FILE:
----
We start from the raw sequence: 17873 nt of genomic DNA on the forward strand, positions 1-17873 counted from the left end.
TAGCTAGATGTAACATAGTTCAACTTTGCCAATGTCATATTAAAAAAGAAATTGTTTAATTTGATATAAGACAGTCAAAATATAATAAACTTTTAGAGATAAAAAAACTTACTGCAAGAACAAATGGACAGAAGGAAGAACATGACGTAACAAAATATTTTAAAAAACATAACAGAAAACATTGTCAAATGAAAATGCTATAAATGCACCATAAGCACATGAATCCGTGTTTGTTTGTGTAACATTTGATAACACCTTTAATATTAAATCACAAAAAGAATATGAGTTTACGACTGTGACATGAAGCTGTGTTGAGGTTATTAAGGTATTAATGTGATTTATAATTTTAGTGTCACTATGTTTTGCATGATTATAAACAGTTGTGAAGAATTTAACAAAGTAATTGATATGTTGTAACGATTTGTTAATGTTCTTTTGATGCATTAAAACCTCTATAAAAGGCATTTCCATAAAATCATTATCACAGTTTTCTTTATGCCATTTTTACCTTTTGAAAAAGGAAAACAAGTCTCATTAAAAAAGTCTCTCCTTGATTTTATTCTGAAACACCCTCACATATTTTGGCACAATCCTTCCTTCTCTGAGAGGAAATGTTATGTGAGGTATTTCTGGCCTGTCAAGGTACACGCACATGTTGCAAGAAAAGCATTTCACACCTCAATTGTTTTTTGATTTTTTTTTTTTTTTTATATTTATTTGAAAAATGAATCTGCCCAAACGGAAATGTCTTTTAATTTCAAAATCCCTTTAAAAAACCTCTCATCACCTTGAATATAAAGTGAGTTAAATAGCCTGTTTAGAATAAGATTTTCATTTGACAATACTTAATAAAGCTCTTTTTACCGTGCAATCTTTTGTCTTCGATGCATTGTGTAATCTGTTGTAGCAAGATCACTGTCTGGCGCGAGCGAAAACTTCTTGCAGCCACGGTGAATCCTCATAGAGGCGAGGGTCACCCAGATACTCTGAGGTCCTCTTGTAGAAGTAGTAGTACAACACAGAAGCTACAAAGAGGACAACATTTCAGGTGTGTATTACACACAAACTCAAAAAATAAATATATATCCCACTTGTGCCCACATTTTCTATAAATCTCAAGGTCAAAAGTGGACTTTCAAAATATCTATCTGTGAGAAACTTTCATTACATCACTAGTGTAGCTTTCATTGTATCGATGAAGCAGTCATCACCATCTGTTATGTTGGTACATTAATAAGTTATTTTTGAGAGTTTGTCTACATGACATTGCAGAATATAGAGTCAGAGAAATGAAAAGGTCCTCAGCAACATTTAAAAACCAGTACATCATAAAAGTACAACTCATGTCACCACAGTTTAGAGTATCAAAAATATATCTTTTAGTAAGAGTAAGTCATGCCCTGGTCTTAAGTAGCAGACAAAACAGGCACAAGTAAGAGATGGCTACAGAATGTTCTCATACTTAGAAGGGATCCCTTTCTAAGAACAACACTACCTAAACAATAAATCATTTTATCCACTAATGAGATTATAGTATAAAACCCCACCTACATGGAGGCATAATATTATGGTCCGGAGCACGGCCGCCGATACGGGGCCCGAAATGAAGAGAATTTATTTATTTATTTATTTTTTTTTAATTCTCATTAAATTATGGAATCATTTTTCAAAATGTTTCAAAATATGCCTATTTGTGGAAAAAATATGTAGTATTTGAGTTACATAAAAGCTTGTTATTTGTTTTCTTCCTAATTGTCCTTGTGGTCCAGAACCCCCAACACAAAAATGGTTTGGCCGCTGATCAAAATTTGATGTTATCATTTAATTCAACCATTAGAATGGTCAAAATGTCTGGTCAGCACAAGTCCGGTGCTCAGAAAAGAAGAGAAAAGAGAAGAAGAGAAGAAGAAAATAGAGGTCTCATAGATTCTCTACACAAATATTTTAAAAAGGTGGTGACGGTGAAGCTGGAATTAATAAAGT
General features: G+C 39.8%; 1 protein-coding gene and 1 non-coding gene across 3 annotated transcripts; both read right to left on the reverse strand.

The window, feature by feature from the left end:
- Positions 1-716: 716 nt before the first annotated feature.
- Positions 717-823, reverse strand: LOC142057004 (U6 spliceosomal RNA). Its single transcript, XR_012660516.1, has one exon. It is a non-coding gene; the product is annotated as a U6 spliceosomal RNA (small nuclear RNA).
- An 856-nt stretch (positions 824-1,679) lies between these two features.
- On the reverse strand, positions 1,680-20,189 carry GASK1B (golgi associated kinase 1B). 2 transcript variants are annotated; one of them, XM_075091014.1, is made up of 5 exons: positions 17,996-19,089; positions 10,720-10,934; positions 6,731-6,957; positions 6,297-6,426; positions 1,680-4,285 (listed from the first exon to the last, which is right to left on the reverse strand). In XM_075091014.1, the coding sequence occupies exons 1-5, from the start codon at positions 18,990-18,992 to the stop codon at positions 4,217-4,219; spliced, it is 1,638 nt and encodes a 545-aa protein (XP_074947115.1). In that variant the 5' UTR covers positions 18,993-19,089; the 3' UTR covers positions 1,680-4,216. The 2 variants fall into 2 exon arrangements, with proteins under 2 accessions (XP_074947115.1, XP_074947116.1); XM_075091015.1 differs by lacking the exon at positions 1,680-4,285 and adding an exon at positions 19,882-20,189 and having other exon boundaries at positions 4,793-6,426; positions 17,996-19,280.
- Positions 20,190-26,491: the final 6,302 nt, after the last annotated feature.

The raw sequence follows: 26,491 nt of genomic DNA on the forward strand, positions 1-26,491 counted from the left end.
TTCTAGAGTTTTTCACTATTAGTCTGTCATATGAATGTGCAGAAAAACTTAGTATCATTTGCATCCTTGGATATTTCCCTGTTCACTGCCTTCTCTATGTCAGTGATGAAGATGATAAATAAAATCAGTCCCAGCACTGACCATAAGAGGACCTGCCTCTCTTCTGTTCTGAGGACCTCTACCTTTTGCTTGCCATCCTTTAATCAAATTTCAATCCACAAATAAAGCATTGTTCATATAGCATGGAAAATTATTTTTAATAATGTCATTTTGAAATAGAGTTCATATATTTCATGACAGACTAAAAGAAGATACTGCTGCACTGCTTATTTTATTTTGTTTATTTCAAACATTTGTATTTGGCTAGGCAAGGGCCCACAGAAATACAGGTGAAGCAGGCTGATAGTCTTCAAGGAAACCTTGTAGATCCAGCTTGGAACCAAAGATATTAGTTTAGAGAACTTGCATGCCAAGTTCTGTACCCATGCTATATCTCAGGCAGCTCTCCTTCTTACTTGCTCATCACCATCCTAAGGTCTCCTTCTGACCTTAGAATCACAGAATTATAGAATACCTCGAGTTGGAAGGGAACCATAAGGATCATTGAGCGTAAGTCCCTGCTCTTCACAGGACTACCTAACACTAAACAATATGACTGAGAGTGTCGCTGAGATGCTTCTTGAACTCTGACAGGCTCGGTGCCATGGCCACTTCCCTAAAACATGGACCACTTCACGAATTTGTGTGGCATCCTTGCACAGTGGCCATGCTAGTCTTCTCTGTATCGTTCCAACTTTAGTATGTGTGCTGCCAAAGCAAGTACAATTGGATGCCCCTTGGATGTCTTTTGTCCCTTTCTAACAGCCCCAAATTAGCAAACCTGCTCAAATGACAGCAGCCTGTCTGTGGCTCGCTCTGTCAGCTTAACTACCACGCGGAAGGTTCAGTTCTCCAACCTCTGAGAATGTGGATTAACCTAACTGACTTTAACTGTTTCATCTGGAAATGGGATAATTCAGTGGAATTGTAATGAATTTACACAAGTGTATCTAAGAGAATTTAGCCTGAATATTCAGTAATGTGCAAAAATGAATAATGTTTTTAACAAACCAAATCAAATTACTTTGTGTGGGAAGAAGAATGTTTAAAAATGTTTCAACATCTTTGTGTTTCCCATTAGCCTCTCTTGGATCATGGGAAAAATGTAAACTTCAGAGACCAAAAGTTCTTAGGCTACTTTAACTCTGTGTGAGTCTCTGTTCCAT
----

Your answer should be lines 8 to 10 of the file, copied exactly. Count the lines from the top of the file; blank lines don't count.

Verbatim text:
- On the reverse strand, positions 1,680-20,189 carry GASK1B (golgi associated kinase 1B). 2 transcript variants are annotated; one of them, XM_075091014.1, is made up of 5 exons: positions 17,996-19,089; positions 10,720-10,934; positions 6,731-6,957; positions 6,297-6,426; positions 1,680-4,285 (listed from the first exon to the last, which is right to left on the reverse strand). In XM_075091014.1, the coding sequence occupies exons 1-5, from the start codon at positions 18,990-18,992 to the stop codon at positions 4,217-4,219; spliced, it is 1,638 nt and encodes a 545-aa protein (XP_074947115.1). In that variant the 5' UTR covers positions 18,993-19,089; the 3' UTR covers positions 1,680-4,216. The 2 variants fall into 2 exon arrangements, with proteins under 2 accessions (XP_074947115.1, XP_074947116.1); XM_075091015.1 differs by lacking the exon at positions 1,680-4,285 and adding an exon at positions 19,882-20,189 and having other exon boundaries at positions 4,793-6,426; positions 17,996-19,280.
- Positions 20,190-26,491: the final 6,302 nt, after the last annotated feature.

The raw sequence follows: 26,491 nt of genomic DNA on the forward strand, positions 1-26,491 counted from the left end.